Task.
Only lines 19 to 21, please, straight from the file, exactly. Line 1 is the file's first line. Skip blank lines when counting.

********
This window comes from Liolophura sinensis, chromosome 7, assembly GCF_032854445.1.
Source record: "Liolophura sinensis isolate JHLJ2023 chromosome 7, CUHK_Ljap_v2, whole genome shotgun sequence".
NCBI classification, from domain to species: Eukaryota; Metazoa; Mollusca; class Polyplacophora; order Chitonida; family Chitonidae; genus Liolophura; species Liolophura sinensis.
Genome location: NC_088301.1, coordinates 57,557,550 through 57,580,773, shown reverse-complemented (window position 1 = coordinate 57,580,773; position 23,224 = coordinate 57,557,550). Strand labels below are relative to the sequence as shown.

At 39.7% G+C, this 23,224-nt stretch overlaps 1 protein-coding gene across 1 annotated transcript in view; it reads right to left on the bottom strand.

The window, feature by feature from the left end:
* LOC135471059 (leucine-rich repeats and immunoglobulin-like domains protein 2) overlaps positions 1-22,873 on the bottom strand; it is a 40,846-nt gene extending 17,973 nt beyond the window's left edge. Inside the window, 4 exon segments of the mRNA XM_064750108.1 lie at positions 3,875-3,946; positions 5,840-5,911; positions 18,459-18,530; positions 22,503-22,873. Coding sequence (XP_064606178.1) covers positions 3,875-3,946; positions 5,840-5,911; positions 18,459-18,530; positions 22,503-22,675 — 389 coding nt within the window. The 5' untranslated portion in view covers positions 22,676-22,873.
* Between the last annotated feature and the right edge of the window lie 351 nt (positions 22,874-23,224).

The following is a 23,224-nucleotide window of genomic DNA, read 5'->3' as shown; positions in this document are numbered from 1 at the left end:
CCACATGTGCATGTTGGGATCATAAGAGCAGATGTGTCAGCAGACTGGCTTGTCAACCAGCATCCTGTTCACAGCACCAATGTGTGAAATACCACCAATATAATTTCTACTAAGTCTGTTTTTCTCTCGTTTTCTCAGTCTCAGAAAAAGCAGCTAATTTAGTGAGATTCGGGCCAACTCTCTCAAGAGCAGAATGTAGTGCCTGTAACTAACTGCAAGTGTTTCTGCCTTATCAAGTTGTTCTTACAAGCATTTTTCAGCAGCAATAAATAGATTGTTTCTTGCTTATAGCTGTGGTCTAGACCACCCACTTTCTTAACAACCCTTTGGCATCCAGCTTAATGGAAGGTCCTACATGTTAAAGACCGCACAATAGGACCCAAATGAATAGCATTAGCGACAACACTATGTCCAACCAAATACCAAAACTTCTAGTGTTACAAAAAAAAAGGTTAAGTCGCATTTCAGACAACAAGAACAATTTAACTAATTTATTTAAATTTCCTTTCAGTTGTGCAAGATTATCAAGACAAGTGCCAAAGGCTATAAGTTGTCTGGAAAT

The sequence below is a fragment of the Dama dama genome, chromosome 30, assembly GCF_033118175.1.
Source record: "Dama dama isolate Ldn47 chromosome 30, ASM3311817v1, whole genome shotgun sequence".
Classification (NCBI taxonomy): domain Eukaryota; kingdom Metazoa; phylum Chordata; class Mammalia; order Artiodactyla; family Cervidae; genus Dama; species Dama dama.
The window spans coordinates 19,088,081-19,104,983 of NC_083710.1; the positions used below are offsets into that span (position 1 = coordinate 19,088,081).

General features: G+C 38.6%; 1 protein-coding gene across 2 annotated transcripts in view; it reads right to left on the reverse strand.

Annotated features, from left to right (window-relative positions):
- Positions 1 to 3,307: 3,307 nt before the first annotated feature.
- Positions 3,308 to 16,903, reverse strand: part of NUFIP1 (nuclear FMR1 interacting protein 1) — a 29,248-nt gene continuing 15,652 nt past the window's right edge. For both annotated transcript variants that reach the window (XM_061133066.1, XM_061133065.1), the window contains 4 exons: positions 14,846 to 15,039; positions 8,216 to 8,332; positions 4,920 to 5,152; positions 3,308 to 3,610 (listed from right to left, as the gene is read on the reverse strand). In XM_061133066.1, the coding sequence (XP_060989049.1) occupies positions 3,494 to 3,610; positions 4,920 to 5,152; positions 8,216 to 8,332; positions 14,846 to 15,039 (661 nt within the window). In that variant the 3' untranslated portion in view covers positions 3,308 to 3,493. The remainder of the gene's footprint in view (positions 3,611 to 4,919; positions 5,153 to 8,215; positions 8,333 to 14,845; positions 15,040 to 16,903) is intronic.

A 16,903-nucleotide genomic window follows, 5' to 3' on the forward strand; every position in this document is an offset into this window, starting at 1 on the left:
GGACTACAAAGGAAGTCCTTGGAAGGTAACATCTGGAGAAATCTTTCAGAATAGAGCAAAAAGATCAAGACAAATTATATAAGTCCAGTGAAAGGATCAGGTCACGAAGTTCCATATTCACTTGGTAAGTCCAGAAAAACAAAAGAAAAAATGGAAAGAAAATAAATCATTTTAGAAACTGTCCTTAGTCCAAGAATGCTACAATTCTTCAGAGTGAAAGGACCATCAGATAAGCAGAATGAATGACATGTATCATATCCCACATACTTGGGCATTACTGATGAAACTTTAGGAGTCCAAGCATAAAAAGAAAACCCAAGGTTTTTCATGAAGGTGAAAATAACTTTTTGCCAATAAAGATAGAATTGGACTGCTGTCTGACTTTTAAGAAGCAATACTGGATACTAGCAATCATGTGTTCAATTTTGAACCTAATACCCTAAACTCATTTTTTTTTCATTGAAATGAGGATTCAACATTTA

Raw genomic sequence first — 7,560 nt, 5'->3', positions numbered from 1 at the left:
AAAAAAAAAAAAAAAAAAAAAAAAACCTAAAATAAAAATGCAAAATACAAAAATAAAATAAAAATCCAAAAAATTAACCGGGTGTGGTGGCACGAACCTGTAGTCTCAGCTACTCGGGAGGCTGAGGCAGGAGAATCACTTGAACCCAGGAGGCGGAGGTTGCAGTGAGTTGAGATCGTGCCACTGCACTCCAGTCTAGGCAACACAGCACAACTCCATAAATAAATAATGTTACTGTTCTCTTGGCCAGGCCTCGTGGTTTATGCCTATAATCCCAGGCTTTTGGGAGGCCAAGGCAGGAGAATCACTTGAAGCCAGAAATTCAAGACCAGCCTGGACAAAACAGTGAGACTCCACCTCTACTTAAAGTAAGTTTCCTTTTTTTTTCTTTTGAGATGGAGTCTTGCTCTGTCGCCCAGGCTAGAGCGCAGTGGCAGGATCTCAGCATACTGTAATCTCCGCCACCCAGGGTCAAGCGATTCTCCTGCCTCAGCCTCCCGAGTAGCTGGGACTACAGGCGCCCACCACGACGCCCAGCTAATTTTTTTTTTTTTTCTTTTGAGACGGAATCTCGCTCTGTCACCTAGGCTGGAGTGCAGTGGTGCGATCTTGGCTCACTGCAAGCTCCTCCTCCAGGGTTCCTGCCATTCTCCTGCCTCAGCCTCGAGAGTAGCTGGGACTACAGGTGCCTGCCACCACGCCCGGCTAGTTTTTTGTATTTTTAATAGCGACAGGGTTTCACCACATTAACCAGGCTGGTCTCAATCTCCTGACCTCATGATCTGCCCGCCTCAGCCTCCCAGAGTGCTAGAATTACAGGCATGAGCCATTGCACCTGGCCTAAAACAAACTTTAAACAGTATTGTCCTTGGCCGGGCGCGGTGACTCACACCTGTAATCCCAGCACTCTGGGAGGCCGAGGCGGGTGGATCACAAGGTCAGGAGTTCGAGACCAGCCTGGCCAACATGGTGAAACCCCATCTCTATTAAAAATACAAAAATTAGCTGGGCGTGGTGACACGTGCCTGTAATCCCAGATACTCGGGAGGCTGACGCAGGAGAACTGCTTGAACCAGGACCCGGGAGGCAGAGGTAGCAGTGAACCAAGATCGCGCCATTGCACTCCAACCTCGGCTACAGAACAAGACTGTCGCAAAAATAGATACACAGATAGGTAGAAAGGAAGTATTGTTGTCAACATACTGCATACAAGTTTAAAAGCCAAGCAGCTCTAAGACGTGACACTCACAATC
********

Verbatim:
A 16,903-nucleotide genomic window follows, 5' to 3' on the forward strand; every position in this document is an offset into this window, starting at 1 on the left:
GGACTACAAAGGAAGTCCTTGGAAGGTAACATCTGGAGAAATCTTTCAGAATAGAGCAAAAAGATCAAGACAAATTATATAAGTCCAGTGAAAGGATCAGGTCACGAAGTTCCATATTCACTTGGTAAGTCCAGAAAAACAAAAGAAAAAATGGAAAGAAAATAAATCATTTTAGAAACTGTCCTTAGTCCAAGAATGCTACAATTCTTCAGAGTGAAAGGACCATCAGATAAGCAGAATGAATGACATGTATCATATCCCACATACTTGGGCATTACTGATGAAACTTTAGGAGTCCAAGCATAAAAAGAAAACCCAAGGTTTTTCATGAAGGTGAAAATAACTTTTTGCCAATAAAGATAGAATTGGACTGCTGTCTGACTTTTAAGAAGCAATACTGGATACTAGCAATCATGTGTTCAATTTTGAACCTAATACCCTAAACTCATTTTTTTTTCATTGAAATGAGGATTCAACATTTA

Raw genomic sequence first — 7,560 nt, 5'->3', positions numbered from 1 at the left: